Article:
Michael C. Rea

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Michael C. Rea is an analytic philosopher and a professor of philosophy at the University of Notre Dame. He specializes in metaphysics and philosophy of religion and has competence in epistemology and applied ethics as well.[1] He is currently writing a book on divine hiddenness, in which he appeals to quantifier pluralism and argues that God cannot be quantified over by humans (although God can quantify over Himself). Also, he is scheduled to give the 2017 Gifford Lectures, where he will also talk about divine hiddenness.[2]

The argument against naturalism

Michael Rea argues that naturalists are not justified in accepting either realism about material objects, or realism about other minds, or materialism.[3] This constitutes a pragmatic case against being a naturalist. These problems can be avoided by the adoption of a supernaturalist research program that "legitimates belief in some sort of supernatural being".[4]

Rea's understanding of naturalism

According to Rea, naturalism is primarily a research program.[5] By a research program he means a particular set of dispositions to "trust certain ways of acquiring information with respect to various topics and to distrust others".[6] The core of naturalism is, therefore, something attitudinal.[7] He argues that research programs "cannot be adopted on the basis of evidence".[8] This claim suggests that the naturalist commitment to science is just a secular faith, no better epistemically than standard religion.[9]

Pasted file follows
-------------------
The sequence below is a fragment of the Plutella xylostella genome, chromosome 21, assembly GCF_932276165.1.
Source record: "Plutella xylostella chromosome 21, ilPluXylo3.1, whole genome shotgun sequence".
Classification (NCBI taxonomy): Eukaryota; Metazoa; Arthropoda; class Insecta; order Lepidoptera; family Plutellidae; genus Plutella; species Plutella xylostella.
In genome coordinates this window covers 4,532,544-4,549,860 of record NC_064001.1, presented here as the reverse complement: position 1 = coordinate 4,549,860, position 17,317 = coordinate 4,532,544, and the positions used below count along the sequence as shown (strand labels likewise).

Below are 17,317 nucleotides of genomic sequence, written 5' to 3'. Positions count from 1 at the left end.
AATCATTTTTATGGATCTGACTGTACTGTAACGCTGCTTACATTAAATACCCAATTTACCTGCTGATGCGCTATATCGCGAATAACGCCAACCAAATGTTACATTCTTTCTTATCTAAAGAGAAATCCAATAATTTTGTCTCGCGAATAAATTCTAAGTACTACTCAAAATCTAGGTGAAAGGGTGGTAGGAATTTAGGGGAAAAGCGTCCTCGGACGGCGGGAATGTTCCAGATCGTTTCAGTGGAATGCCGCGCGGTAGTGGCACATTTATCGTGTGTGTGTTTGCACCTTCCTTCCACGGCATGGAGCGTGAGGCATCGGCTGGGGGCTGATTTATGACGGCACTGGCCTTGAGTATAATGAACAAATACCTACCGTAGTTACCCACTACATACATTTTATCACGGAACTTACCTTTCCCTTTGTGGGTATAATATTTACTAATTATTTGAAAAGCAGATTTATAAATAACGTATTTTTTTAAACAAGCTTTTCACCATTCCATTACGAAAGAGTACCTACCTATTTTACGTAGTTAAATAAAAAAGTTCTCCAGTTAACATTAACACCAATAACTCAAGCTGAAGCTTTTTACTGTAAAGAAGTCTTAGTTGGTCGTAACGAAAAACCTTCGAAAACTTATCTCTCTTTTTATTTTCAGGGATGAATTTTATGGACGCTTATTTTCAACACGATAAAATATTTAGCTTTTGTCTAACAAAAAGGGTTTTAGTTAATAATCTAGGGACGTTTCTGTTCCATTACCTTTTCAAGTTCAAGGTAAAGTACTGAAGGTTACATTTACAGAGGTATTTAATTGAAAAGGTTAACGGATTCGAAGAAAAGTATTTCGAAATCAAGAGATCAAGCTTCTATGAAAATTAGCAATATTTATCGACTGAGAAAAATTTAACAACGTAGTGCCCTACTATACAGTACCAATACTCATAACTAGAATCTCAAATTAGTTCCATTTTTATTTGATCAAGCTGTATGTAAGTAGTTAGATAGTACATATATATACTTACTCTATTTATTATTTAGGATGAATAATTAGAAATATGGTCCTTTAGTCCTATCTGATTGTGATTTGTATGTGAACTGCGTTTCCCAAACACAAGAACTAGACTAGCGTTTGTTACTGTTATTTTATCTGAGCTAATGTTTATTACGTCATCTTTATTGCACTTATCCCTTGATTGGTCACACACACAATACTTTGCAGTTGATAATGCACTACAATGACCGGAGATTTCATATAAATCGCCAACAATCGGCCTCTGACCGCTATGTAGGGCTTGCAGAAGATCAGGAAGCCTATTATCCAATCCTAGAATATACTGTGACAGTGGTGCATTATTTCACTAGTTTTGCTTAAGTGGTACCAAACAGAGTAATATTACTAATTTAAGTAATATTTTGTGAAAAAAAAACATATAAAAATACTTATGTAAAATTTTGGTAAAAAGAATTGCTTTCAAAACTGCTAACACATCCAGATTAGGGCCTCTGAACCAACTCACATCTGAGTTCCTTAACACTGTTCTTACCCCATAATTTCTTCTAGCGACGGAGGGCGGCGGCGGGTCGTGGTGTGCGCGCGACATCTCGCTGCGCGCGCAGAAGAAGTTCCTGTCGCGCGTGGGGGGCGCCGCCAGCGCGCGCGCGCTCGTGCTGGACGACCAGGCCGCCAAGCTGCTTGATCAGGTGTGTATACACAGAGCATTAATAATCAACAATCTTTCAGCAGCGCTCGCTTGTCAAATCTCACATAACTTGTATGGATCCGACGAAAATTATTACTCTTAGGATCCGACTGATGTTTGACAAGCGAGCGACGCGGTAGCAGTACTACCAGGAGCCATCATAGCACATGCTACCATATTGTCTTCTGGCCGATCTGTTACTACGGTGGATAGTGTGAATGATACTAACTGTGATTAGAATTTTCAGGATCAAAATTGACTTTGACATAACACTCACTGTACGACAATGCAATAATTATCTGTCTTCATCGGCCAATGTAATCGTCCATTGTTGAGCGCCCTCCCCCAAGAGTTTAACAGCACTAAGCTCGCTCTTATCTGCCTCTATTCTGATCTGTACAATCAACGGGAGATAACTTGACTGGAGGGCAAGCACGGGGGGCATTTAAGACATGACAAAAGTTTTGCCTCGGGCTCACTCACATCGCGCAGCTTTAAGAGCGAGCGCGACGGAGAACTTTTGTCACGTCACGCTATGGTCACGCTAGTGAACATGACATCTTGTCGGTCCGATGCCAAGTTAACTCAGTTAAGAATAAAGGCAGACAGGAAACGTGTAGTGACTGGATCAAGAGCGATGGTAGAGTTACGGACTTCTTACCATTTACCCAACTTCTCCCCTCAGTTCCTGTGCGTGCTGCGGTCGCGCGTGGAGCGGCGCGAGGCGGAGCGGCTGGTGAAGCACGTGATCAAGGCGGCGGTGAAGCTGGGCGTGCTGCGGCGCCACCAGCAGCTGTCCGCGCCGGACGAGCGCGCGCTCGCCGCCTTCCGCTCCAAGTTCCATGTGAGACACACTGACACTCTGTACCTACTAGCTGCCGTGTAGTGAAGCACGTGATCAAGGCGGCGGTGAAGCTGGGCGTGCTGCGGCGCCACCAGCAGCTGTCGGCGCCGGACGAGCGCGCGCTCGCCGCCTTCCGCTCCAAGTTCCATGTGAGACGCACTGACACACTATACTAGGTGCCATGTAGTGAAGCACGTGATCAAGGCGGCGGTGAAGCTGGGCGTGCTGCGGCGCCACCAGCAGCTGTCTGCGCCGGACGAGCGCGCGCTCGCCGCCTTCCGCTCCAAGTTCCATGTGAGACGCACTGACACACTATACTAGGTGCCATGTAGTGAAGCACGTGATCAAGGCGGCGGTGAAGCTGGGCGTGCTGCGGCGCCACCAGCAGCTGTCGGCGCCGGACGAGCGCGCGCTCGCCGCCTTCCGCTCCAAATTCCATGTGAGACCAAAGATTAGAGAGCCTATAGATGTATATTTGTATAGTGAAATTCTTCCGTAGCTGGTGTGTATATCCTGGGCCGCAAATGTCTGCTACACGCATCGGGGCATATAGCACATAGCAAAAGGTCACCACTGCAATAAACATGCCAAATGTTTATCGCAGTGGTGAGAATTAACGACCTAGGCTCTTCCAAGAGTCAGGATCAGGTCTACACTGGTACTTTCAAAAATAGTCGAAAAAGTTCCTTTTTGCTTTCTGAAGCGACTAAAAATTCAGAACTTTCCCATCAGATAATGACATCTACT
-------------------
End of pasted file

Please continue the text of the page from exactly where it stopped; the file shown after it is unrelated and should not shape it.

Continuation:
• World Without Design: The Ontological Consequences of Naturalism. Oxford: Oxford University Press (Clarendon), 2002
  • Introduction to the Philosophy of Religion (with Michael Murray). Cambridge: Cambridge University Press, 2008.
  • Metaphysics: The Basics, London: Routledge (under contract)

Edited works

External links


  1. http://www.nd.edu/~mrea/
  2. http://ndsmcobserver.com/2015/09/professors-begin-research-project-transformative-experiences/
  3. Michael C. Rea, World Without Design: The Ontological Consequences of Naturalism, Oxford: Clarendon Press, p. 8. Discussed in a Book Review by Andrew Melnyk in Mind, Volume 113, Number 451, July 2004, pp. 575-581.
  4. World Without Design, p. 213-214. Melnyk 2004, p. 575-576.
  5. World Without Design, p. 73.
  6. World Without Design, p. 2.
  7. Melnyk 2004, p. 576.
  8. World Without Design, pp. 6-7.
  9. Melnyk 2004, 577.